Monday, November 09, 2009
After the searing heat and chaos of India's turbulent cities, the mountain-high state of Sikkim is a breath of very fresh air.
Once an independent Buddhist kingdom tucked high in the Himalayas, it remains a remote, otherworldly place even though India annexed it decades ago.
Gold-and-vermillion-decorated Buddhist monasteries perch on ridgetops, prayer flags snapping in the wind. Burgundy-robed monks amble through village markets and walk arm-in-arm in the warm rain along country roads.
Where roads dead end, trails take off into the towering Himalayas, winding through forests of 30-foot-tall rhododendrons, blazing red, white and pink, and past stone huts blackened by cooking fires. A wizened Hindu holy man, in tattered clothes and flip-flops, trots up a rocky trail, collecting herbs. Shaggy yaks graze in alpine meadows, emerald-green at 13,000 feet in the mild autumn sun.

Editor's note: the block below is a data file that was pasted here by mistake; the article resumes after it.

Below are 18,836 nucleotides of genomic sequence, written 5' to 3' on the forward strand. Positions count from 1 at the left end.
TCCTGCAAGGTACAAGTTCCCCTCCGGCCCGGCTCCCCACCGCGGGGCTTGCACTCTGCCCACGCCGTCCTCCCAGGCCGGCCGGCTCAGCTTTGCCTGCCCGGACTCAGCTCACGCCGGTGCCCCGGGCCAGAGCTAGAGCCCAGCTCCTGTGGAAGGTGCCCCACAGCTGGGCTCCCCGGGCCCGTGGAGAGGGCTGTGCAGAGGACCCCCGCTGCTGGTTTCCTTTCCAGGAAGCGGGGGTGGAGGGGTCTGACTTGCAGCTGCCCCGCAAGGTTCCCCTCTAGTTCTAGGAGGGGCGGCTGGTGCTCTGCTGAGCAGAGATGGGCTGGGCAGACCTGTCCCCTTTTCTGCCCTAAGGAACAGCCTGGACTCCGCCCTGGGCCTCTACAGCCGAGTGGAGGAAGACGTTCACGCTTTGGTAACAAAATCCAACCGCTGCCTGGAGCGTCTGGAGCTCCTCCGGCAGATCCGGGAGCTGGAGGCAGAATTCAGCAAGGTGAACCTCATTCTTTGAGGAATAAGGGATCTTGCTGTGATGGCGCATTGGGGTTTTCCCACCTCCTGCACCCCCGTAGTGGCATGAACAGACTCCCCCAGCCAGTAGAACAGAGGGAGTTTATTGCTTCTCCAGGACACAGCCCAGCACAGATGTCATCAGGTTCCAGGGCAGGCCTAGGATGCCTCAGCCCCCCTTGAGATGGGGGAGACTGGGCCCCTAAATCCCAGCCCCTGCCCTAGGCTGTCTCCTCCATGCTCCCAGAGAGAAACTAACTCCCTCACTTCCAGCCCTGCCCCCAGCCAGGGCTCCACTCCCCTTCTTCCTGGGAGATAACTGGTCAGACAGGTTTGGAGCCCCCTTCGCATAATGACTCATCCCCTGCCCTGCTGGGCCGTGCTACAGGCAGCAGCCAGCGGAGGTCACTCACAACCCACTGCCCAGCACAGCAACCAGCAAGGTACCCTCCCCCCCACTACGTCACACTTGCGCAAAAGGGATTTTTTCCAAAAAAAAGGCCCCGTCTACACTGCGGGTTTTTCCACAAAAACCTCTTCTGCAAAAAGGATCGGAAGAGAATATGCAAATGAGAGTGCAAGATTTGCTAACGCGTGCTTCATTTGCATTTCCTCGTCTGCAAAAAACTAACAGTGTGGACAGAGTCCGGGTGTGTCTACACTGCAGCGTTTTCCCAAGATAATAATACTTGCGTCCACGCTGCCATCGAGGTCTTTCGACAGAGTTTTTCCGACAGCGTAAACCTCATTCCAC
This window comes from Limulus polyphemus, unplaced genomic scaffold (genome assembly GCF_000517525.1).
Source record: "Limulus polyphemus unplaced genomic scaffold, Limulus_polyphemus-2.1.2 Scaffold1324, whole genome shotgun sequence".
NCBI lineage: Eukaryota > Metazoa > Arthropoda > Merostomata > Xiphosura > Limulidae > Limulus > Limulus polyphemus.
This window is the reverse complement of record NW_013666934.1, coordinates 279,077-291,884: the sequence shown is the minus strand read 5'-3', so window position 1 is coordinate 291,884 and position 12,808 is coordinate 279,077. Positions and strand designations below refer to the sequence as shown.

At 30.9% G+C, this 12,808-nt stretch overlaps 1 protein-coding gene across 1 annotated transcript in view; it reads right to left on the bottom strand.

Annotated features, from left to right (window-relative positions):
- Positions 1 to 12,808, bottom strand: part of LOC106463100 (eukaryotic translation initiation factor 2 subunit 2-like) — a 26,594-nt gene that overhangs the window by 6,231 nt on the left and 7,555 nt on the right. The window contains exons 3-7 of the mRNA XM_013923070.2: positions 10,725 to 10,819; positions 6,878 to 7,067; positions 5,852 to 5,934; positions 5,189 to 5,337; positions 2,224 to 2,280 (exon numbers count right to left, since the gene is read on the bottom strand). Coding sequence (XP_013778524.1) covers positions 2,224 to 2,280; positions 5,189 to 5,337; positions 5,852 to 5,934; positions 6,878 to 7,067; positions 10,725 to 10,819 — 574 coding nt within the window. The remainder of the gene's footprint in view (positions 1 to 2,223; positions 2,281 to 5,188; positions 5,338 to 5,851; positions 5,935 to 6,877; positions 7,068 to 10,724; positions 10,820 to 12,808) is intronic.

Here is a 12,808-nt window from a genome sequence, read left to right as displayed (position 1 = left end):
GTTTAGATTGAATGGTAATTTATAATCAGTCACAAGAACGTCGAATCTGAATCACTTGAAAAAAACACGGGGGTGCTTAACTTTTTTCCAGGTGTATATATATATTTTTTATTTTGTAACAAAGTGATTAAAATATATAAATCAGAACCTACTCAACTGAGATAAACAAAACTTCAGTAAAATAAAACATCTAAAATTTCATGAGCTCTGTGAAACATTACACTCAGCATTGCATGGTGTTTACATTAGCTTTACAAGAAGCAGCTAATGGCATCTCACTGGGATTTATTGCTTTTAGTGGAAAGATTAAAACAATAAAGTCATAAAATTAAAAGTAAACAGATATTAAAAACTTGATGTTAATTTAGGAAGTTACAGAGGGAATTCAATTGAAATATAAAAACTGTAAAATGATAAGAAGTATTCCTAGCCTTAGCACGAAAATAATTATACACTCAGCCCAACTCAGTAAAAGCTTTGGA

For trekking tourists, this vertical world is breathtaking.
A local guide rouses trekkers from their sleeping bags before dawn to catch the sunrise burnishing the snowy ramparts of 28,110-foot Kanchenjunga, the world's third-tallest mountain and, in Sikkim lore, home of an all-powerful deity.
The trekkers sweat and pant up a 14,100-foot ridge for the best view. The guide walks effortlessly, softly chanting a Buddhist mantra. For a local, this is a walk in the gods' park.